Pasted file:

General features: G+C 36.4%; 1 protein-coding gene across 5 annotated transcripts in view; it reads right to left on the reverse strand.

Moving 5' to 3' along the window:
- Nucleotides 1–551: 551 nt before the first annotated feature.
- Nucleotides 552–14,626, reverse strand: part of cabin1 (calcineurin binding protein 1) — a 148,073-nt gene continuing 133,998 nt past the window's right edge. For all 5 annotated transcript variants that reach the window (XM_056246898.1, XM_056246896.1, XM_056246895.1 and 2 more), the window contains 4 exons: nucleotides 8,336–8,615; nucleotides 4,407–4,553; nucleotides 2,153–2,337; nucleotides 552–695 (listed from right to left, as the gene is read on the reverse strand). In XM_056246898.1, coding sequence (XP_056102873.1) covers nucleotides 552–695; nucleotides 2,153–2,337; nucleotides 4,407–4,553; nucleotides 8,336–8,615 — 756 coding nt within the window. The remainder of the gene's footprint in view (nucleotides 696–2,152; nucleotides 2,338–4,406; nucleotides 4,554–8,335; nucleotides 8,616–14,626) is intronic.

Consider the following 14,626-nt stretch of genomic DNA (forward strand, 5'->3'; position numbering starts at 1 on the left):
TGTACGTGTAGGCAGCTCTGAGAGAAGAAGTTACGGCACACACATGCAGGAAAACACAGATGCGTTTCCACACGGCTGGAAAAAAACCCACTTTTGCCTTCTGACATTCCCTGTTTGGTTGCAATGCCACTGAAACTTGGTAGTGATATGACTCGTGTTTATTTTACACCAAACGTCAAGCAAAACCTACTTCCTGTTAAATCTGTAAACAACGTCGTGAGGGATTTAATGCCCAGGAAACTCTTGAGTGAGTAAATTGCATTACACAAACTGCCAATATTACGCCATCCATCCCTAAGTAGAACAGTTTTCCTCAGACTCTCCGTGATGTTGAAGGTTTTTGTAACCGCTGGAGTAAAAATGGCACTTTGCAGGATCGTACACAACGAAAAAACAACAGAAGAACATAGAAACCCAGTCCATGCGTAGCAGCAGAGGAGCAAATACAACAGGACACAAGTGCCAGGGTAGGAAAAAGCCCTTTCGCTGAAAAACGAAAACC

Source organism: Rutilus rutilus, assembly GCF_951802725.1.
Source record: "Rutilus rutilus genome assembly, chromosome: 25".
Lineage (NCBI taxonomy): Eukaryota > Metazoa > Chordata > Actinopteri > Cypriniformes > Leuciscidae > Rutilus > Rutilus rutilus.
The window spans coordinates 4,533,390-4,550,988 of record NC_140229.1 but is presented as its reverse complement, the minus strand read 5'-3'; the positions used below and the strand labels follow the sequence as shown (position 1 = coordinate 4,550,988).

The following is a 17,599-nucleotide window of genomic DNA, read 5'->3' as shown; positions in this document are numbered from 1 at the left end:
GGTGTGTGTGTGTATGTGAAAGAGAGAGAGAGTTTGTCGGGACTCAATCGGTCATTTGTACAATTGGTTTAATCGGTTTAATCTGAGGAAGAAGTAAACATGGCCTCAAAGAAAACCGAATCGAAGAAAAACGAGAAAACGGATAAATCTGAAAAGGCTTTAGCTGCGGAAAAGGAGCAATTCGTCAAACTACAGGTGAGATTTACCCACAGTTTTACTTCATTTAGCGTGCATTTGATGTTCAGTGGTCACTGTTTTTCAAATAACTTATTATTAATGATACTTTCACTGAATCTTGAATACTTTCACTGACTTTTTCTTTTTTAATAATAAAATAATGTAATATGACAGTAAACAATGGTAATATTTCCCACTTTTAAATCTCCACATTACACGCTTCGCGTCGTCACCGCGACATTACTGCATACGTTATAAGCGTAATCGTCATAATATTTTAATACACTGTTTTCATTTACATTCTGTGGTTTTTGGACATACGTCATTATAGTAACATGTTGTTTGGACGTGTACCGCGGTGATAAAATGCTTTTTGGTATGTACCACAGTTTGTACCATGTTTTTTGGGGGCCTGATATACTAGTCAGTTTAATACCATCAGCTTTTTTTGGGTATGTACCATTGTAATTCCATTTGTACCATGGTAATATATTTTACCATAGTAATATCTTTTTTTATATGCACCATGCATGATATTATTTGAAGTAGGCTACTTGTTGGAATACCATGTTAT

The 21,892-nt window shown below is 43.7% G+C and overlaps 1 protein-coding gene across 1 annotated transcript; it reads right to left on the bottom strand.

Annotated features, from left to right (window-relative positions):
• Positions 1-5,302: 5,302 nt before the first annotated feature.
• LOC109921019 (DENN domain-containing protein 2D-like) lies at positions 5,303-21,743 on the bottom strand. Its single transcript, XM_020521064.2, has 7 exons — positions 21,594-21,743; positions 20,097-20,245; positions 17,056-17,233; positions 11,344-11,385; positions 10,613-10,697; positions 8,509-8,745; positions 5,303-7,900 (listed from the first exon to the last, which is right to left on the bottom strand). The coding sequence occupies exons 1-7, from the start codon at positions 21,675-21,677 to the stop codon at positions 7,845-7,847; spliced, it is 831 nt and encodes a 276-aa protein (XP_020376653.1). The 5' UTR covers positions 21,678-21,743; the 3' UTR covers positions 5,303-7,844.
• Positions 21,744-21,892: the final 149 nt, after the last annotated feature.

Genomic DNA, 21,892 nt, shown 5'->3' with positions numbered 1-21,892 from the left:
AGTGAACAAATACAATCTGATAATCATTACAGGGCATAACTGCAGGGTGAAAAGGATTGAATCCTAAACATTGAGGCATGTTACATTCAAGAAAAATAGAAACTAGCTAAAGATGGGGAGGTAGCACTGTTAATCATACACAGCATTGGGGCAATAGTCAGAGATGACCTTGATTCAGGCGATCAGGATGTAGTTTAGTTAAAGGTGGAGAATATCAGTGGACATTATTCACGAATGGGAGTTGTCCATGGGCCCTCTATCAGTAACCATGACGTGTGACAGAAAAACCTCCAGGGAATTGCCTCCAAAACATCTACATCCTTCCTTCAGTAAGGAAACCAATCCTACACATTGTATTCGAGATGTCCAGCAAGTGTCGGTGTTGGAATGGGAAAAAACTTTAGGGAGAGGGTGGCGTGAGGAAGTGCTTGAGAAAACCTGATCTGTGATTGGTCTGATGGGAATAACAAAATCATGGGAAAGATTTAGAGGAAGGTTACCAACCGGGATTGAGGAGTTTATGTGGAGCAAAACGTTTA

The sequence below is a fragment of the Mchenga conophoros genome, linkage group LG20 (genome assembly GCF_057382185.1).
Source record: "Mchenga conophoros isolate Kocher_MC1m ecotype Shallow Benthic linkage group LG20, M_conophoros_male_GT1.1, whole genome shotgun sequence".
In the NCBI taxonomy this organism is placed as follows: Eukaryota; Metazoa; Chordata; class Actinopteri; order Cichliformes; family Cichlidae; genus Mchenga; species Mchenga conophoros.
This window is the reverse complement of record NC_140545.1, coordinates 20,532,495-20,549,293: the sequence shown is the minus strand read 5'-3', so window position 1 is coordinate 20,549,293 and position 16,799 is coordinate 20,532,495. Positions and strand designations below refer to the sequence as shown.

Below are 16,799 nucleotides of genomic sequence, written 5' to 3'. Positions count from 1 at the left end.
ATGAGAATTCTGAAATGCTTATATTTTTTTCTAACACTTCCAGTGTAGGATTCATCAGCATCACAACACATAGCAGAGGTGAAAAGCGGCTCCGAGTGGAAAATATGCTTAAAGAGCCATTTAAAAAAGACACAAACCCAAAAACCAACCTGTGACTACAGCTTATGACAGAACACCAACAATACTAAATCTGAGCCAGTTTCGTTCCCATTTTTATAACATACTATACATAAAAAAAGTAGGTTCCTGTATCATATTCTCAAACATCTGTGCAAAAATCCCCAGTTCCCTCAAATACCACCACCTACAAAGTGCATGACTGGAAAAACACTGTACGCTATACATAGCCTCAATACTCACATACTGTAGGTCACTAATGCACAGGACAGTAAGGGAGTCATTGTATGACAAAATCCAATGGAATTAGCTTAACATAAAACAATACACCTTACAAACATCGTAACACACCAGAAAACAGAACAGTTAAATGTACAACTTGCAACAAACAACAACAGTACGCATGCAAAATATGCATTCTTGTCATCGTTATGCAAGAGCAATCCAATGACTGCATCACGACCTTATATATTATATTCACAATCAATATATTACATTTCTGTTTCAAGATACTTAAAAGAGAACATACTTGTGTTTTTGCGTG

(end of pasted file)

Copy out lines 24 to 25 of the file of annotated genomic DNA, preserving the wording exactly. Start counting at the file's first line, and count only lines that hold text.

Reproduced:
Below are 16,799 nucleotides of genomic sequence, written 5' to 3'. Positions count from 1 at the left end.
ATGAGAATTCTGAAATGCTTATATTTTTTTCTAACACTTCCAGTGTAGGATTCATCAGCATCACAACACATAGCAGAGGTGAAAAGCGGCTCCGAGTGGAAAATATGCTTAAAGAGCCATTTAAAAAAGACACAAACCCAAAAACCAACCTGTGACTACAGCTTATGACAGAACACCAACAATACTAAATCTGAGCCAGTTTCGTTCCCATTTTTATAACATACTATACATAAAAAAAGTAGGTTCCTGTATCATATTCTCAAACATCTGTGCAAAAATCCCCAGTTCCCTCAAATACCACCACCTACAAAGTGCATGACTGGAAAAACACTGTACGCTATACATAGCCTCAATACTCACATACTGTAGGTCACTAATGCACAGGACAGTAAGGGAGTCATTGTATGACAAAATCCAATGGAATTAGCTTAACATAAAACAATACACCTTACAAACATCGTAACACACCAGAAAACAGAACAGTTAAATGTACAACTTGCAACAAACAACAACAGTACGCATGCAAAATATGCATTCTTGTCATCGTTATGCAAGAGCAATCCAATGACTGCATCACGACCTTATATATTATATTCACAATCAATATATTACATTTCTGTTTCAAGATACTTAAAAGAGAACATACTTGTGTTTTTGCGTG